My previous post looked at rolling 5 six-sided dice as an approximation of a normal distribution. If you wanted a better approximation, you could roll dice with more sides, or you could roll more dice. Which helps more?

Whether you double the number of sides per dice or double the number of dice, you have the same total number of spots possible. But which approach helps more? Here’s a plot.

We start with 5 six-sided dice and either double the number of sides per die (the blue dots) or double the number of dice (the green triangles). When the number of sides *n* gets big, it’s easier to think of a spinner with *n* equally likely stopping points than an *n*-sided die.

At first, increasing the number of sides per die reduces the maximum error more than the same increase in the number of dice. But after doubling six times, i.e. increasing by a factor of 64, both approaches have the same error. But further increasing the number of sides per die makes little difference, while continuing to increase the number of dice decreases the error.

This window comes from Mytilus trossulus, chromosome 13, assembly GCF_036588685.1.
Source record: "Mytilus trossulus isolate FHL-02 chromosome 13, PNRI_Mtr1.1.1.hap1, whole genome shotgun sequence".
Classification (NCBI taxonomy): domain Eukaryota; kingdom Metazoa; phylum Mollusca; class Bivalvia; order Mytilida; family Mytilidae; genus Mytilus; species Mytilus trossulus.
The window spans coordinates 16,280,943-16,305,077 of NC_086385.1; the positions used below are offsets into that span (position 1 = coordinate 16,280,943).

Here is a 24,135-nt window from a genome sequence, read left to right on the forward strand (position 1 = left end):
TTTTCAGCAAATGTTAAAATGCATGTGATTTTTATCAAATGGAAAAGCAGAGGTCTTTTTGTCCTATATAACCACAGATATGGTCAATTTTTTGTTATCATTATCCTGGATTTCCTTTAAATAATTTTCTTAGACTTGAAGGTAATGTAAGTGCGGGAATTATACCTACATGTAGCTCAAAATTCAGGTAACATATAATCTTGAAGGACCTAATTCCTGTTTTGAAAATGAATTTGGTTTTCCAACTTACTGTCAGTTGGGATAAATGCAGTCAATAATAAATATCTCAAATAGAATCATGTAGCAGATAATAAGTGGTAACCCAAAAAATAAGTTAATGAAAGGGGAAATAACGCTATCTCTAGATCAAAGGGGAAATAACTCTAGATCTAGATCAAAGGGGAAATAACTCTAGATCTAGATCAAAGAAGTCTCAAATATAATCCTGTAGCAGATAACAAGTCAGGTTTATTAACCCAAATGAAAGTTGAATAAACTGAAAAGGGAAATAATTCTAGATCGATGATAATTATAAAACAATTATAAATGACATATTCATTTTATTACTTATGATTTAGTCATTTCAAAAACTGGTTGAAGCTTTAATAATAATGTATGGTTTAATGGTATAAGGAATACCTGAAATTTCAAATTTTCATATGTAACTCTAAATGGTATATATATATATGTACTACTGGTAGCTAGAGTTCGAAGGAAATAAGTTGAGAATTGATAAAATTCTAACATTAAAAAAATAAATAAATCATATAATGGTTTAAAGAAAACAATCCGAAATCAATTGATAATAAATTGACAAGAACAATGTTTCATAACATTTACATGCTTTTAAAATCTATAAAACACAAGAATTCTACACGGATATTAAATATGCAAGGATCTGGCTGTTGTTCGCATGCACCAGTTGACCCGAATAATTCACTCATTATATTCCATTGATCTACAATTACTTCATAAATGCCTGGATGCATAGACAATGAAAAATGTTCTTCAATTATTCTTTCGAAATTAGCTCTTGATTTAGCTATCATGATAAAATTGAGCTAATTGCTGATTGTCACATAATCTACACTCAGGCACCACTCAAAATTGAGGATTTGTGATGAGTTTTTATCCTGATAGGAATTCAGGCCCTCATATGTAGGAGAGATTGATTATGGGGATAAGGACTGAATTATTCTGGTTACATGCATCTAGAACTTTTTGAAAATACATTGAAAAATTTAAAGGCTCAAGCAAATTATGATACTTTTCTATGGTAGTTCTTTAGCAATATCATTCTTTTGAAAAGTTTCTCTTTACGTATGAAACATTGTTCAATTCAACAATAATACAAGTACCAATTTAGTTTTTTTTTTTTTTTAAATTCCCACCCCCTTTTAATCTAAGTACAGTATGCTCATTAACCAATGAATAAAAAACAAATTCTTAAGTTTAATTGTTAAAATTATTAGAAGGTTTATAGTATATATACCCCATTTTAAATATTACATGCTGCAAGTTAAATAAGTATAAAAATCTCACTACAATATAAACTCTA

The long-term advantage goes to increasing the number of dice. By the central limit theorem, the error will approach zero as the number of dice increases. But with a fixed number of dice, increasing the number of sides only makes each die a better approximation to a uniform distribution. In the limit, your sum approximates a normal distribution no better or worse than the sum of five uniform distributions.

But in the near term, increasing the number of sides helps more than adding more dice. The central limit theorem may guide you to the right answer eventually, but it might mislead you at first.

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